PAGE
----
Infiltrated lymphoid tissues contain proliferating CLL cells that express AID protein and have the same phenotype as AID mRNA+ cells in the blood. Despite the presence of AID mRNA in the proliferative fraction of CLL clones, flow cytometry did not reproducibly detect AID protein in these same fractions (data not shown), a finding consistent with the very low percentage of AID mRNA+ cells in the blood.22 Therefore, we next assessed CLL-infiltrated LN specimens for AID, a site of known CLL proliferation. Fifty percent of specimens (5 of 10) had clearly identifiable AID+ cells, many with the morphology of paraimmunoblasts (Figure 2A). Confocal microscopy demonstrated cytoplasmic AID protein in cells with a CLL phenotype (CD23+) that frequently contained Ki-67, indicating cell-cycle entry (Figure 2B). Intriguingly, only a subset of the Ki-67+ cells in the tissues produced AID protein. In contrast to circulating CLL cells, in the one specimen for which dispersed cells were available for flow cytometric analysis, AID protein was apparent in the minor subset of CD5+CD19+ cells (Figure 2C). These cells had the phenotype of recently divided cells found in blood, with higher expression of CD23, CD11a, and CD5 and lower expression of CXCR4 compared with the entire CD5+CD19+ cell population30 (Figure 2D).
AID protein is variably induced in peripheral blood (PB) CLL cells and its expression is related to proliferation. Although circulating CLL cells variably express AID mRNA20-22 (Figure 1), protein expression by such cells has not been documented.23 Furthermore, although all clones can be induced to express mRNA,10,17,21,22 it is not known if this mRNA is translated to significant protein expression and, if so, in which cells. We therefore investigated whether AID protein becomes detectable in blood CLL cells after stimulation in the CD40 + IL-4 system that mimics the T-cell help likely present in the CLL tissue microenvironment.28,29,31 Seventy-two hours after stimulation, all cases became AID mRNA+ (not shown), in keeping with previously reported results.21,22 AID protein was simultaneously detected, with notable variability in the percentage of AID+ cells between different patient samples (0.3%-84.2% of the total CD5+CD19+ population; mean = 19.3%, median = 6.9%; Figure 3A). Interestingly, detection of AID mRNA before stimulation predicted significantly higher percentages of AID+CD19+CD5+ cells at 72 hours (Figure 3B). Extending the culture to 168 hours resulted in further AID protein up-regulation (Figure 3C). As in the LNs, confocal microscopy localized AID principally to the cytoplasm (Figure 3D), as is the case for normal B cells.32,33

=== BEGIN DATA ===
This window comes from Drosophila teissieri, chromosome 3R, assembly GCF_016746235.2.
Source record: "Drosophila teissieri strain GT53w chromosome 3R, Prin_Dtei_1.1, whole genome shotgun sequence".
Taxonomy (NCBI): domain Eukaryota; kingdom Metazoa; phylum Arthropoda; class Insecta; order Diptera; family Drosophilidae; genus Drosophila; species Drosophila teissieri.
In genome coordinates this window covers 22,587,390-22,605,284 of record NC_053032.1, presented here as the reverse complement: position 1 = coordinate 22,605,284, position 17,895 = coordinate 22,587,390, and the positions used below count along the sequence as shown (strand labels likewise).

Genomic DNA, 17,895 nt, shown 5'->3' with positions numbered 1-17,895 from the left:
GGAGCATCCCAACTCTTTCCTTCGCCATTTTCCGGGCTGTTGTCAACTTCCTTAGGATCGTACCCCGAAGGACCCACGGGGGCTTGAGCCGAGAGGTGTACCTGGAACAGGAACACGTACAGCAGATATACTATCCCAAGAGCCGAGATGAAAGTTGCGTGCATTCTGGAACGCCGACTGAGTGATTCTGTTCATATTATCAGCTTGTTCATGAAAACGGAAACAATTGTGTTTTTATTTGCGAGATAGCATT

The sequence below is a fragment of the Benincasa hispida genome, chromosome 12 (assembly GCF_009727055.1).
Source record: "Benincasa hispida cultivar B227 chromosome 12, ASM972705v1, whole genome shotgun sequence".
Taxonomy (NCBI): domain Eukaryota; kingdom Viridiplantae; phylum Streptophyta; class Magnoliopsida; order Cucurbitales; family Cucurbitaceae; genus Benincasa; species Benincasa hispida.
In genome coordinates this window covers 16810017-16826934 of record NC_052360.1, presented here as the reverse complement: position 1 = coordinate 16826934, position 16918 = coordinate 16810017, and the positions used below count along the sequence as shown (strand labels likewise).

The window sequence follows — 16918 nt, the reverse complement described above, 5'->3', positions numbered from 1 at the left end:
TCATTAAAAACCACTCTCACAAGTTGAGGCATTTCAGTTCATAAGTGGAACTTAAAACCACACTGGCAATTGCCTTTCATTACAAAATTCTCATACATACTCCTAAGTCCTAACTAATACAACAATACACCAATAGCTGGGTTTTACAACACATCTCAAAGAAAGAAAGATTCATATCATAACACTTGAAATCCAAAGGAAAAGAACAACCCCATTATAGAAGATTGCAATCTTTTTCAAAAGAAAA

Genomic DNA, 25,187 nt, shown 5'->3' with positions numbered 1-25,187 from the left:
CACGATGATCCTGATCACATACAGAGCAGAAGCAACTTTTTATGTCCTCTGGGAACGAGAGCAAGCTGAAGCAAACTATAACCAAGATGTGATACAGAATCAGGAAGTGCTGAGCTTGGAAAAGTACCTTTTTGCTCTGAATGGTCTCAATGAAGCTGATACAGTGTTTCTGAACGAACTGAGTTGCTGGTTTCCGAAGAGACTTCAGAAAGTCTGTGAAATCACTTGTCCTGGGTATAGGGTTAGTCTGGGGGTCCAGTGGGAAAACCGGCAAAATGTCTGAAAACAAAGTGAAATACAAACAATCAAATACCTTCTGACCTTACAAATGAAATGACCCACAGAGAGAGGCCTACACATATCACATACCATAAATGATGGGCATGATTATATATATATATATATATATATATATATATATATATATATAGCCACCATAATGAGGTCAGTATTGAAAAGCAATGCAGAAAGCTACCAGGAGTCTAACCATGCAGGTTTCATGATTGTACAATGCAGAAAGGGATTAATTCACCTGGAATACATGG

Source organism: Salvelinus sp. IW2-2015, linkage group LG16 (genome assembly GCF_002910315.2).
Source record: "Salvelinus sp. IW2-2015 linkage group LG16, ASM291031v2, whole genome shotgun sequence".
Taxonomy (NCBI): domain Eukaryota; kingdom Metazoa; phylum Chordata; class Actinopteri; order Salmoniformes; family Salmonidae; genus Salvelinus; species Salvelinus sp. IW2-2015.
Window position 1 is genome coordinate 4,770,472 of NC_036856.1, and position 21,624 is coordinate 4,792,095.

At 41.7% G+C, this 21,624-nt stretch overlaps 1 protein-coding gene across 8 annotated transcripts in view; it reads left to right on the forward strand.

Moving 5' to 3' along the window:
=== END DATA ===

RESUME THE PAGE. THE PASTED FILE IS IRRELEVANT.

We also analyzed AID protein induction in relation to cell division using CFSE dilution. Unstimulated CD5+CD19+cells did not divide, whereas multiple divisions could be induced in many of the stimulated cultures. In these cultures, increasing numbers of CD5+CD19+AID+ cells were apparent with each division cycle (Figure 3E). At 7 days, 3 patterns of AID protein expression were apparent: group I clones, with no significant division, exhibited no or minimal AID protein; group II clones showed increasing AID protein levels with each division cycle; and group III clones showed rapid AID protein up-regulation, even in cells undergoing no or only 1 or 2 divisions (Figure 3F).
When a subset of group II and III samples was cultured for up to 14 days, AID up-regulation occurred in each case, although in some group II cases, this was only seen after multiple divisions (eg, M-CLL922; Figure 3G). These patterns of AID protein induction were not correlated with IGHV usage, mutation status, CD38 or ZAP-70 levels, or preexisting cytogenetic aberrations (supplemental Table 1).
Multiply divided cells from both U-CLL and M-CLL clones can carry out the full range of AID functional activities. Having demonstrated that PB CLL cells can express AID protein, we wished to determine whether such cells exhibited no, some, or all of the typical AID documented activities, namely formation of dsDNA breaks, CSR, and SHM. First, we compared CFSE-labeled cells from 3 patients that were cultured for 14 days with and without CD40 + IL-4 system stimulation for the presence of phospho-histone H2A.X (pH2A.X), which localizes to dsDNA breaks.34 At day 14, increased anti-pH2A.X fluorescence was observed in stimulated CD23+ cells and not in unstimulated cells (Figure 4A). Moreover, we found significantly increased anti-pH2A.X fluorescence in stimulated cells with diminished CFSE intensity (more rounds of division) compared with cells with higher CFSE intensity (less/undivided cells; Figure 4B). AID protein expression for the same cases was on average 2.7-fold higher in the most-divided cells compared with the least-divided cells (Figure 4C).
To assess for CSR, we sorted 20-cell aliquots of CFSE-labeled unstimulated cells and of cells stimulated for 14 days with CD40 + IL-4; these fractions contained pure populations of cells demonstrating 0 or 5-6 divisions, respectively (Figure 5A). A total of 16.3% of wells from divided cells contained switched (α and/or γ) and unswitched m+ transcripts with the same IGHV-D-J rearrangement as the leukemic clone; few or no switched transcripts were found in undivided or unstimulated cells (1.1% and 0%, respectively; Figure 5B). The presence of switched Ig protein was confirmed by detecting more surface IgG+ cells among multiply divided than undivided CD5+CD19+ cells (Figure 5C-D).